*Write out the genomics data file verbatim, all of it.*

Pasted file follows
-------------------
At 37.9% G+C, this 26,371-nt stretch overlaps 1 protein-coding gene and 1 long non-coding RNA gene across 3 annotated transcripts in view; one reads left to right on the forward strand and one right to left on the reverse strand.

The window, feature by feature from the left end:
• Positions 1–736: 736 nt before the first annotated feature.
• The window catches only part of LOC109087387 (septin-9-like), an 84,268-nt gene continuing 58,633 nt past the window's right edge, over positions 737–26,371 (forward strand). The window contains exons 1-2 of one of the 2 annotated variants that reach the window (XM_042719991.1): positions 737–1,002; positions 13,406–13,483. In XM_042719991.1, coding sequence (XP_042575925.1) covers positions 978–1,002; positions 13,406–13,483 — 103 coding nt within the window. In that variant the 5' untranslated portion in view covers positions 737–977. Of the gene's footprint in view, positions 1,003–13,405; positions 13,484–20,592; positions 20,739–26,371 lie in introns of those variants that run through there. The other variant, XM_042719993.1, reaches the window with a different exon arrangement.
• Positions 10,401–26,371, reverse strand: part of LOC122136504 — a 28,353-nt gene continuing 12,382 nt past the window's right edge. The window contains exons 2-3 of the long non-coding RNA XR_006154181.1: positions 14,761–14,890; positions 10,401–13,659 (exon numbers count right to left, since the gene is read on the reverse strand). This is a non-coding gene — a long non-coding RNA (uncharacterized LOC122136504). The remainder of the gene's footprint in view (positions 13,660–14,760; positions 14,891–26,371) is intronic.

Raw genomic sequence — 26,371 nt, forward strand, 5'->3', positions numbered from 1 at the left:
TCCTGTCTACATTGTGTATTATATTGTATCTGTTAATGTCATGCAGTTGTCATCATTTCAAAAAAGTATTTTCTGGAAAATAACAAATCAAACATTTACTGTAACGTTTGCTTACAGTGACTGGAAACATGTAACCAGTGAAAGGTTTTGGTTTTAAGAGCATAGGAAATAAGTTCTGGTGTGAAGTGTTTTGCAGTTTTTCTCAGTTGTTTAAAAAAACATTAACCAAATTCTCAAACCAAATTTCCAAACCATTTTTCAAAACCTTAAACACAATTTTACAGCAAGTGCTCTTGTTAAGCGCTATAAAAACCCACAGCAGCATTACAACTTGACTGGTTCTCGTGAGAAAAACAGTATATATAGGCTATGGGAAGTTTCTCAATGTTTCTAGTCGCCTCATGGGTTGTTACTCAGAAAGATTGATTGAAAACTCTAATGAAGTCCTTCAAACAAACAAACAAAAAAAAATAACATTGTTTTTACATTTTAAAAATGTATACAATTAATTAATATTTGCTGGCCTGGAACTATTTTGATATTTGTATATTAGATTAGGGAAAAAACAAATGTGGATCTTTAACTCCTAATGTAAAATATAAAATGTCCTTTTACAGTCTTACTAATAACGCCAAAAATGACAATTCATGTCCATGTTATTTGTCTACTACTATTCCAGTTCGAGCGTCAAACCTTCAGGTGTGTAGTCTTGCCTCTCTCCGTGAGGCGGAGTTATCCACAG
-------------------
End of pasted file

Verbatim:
At 37.9% G+C, this 26,371-nt stretch overlaps 1 protein-coding gene and 1 long non-coding RNA gene across 3 annotated transcripts in view; one reads left to right on the forward strand and one right to left on the reverse strand.

The window, feature by feature from the left end:
• Positions 1–736: 736 nt before the first annotated feature.
• The window catches only part of LOC109087387 (septin-9-like), an 84,268-nt gene continuing 58,633 nt past the window's right edge, over positions 737–26,371 (forward strand). The window contains exons 1-2 of one of the 2 annotated variants that reach the window (XM_042719991.1): positions 737–1,002; positions 13,406–13,483. In XM_042719991.1, coding sequence (XP_042575925.1) covers positions 978–1,002; positions 13,406–13,483 — 103 coding nt within the window. In that variant the 5' untranslated portion in view covers positions 737–977. Of the gene's footprint in view, positions 1,003–13,405; positions 13,484–20,592; positions 20,739–26,371 lie in introns of those variants that run through there. The other variant, XM_042719993.1, reaches the window with a different exon arrangement.
• Positions 10,401–26,371, reverse strand: part of LOC122136504 — a 28,353-nt gene continuing 12,382 nt past the window's right edge. The window contains exons 2-3 of the long non-coding RNA XR_006154181.1: positions 14,761–14,890; positions 10,401–13,659 (exon numbers count right to left, since the gene is read on the reverse strand). This is a non-coding gene — a long non-coding RNA (uncharacterized LOC122136504). The remainder of the gene's footprint in view (positions 13,660–14,760; positions 14,891–26,371) is intronic.

Raw genomic sequence — 26,371 nt, forward strand, 5'->3', positions numbered from 1 at the left:
TCCTGTCTACATTGTGTATTATATTGTATCTGTTAATGTCATGCAGTTGTCATCATTTCAAAAAAGTATTTTCTGGAAAATAACAAATCAAACATTTACTGTAACGTTTGCTTACAGTGACTGGAAACATGTAACCAGTGAAAGGTTTTGGTTTTAAGAGCATAGGAAATAAGTTCTGGTGTGAAGTGTTTTGCAGTTTTTCTCAGTTGTTTAAAAAAACATTAACCAAATTCTCAAACCAAATTTCCAAACCATTTTTCAAAACCTTAAACACAATTTTACAGCAAGTGCTCTTGTTAAGCGCTATAAAAACCCACAGCAGCATTACAACTTGACTGGTTCTCGTGAGAAAAACAGTATATATAGGCTATGGGAAGTTTCTCAATGTTTCTAGTCGCCTCATGGGTTGTTACTCAGAAAGATTGATTGAAAACTCTAATGAAGTCCTTCAAACAAACAAACAAAAAAAAATAACATTGTTTTTACATTTTAAAAATGTATACAATTAATTAATATTTGCTGGCCTGGAACTATTTTGATATTTGTATATTAGATTAGGGAAAAAACAAATGTGGATCTTTAACTCCTAATGTAAAATATAAAATGTCCTTTTACAGTCTTACTAATAACGCCAAAAATGACAATTCATGTCCATGTTATTTGTCTACTACTATTCCAGTTCGAGCGTCAAACCTTCAGGTGTGTAGTCTTGCCTCTCTCCGTGAGGCGGAGTTATCCACAG